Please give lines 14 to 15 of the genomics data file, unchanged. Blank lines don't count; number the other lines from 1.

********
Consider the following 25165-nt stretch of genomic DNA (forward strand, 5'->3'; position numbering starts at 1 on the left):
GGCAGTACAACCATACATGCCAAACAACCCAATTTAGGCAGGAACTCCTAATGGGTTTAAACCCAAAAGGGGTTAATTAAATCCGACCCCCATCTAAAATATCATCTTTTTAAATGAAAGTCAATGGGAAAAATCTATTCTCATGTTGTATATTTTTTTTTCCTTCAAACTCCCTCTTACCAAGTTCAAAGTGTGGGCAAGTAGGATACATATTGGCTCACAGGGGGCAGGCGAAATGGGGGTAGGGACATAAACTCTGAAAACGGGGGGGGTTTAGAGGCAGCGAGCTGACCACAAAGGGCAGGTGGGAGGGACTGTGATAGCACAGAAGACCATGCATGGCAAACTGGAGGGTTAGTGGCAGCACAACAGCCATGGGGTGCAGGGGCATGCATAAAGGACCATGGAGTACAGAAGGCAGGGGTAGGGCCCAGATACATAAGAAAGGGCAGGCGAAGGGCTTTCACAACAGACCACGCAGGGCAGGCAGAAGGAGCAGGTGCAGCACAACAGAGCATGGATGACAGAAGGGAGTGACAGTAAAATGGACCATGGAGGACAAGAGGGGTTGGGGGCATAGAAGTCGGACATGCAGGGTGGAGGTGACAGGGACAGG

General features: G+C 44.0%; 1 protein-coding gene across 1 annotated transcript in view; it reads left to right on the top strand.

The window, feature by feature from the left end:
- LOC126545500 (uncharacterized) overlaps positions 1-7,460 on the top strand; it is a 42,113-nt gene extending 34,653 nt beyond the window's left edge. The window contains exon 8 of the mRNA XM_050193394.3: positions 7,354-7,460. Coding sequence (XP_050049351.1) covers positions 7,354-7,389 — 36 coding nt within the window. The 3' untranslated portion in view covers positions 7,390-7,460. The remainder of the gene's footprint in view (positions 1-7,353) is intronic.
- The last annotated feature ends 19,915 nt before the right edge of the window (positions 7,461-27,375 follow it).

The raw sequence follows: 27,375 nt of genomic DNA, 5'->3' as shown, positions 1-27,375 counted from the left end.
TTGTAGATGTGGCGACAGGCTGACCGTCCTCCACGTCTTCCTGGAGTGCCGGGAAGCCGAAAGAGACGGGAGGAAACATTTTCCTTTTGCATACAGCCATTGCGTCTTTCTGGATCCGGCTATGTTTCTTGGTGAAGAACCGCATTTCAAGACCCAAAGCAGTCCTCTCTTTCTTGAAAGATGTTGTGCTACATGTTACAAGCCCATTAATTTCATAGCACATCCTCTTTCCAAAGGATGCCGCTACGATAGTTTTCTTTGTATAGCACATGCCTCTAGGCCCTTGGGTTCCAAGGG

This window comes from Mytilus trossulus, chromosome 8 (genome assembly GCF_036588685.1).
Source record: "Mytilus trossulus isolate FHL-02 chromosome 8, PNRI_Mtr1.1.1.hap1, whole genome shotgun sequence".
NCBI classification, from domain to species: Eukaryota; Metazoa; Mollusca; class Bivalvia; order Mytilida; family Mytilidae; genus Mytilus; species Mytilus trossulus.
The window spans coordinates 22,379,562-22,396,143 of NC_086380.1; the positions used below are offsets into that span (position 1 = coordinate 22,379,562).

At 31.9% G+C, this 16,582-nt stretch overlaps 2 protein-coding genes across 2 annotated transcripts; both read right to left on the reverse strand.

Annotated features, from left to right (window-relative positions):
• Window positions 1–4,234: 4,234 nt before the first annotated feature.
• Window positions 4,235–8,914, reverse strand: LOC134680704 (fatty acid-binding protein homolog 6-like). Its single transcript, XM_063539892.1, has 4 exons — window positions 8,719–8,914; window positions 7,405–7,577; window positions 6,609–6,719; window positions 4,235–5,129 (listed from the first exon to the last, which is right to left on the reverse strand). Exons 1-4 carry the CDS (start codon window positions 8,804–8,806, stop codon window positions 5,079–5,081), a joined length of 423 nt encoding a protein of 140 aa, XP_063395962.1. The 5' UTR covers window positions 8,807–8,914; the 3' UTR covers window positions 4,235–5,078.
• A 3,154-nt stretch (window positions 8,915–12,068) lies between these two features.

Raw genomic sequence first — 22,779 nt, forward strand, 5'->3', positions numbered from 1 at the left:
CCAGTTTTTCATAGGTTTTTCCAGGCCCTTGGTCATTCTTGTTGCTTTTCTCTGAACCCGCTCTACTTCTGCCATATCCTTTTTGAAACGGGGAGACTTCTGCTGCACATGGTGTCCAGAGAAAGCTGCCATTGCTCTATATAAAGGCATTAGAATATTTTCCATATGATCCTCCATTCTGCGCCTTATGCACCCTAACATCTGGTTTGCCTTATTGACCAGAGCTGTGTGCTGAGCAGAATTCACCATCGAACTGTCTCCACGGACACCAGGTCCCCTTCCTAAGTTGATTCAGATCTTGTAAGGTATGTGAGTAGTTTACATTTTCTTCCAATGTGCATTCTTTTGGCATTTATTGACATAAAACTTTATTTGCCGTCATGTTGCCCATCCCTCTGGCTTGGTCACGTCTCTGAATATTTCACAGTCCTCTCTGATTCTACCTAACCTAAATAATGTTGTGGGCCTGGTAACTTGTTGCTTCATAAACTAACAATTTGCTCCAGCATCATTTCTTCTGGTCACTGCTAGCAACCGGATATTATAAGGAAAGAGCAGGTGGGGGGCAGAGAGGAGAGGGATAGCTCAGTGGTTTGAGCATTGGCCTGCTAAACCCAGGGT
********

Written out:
Annotated features, from left to right (window-relative positions):
• Window positions 1–4,234: 4,234 nt before the first annotated feature.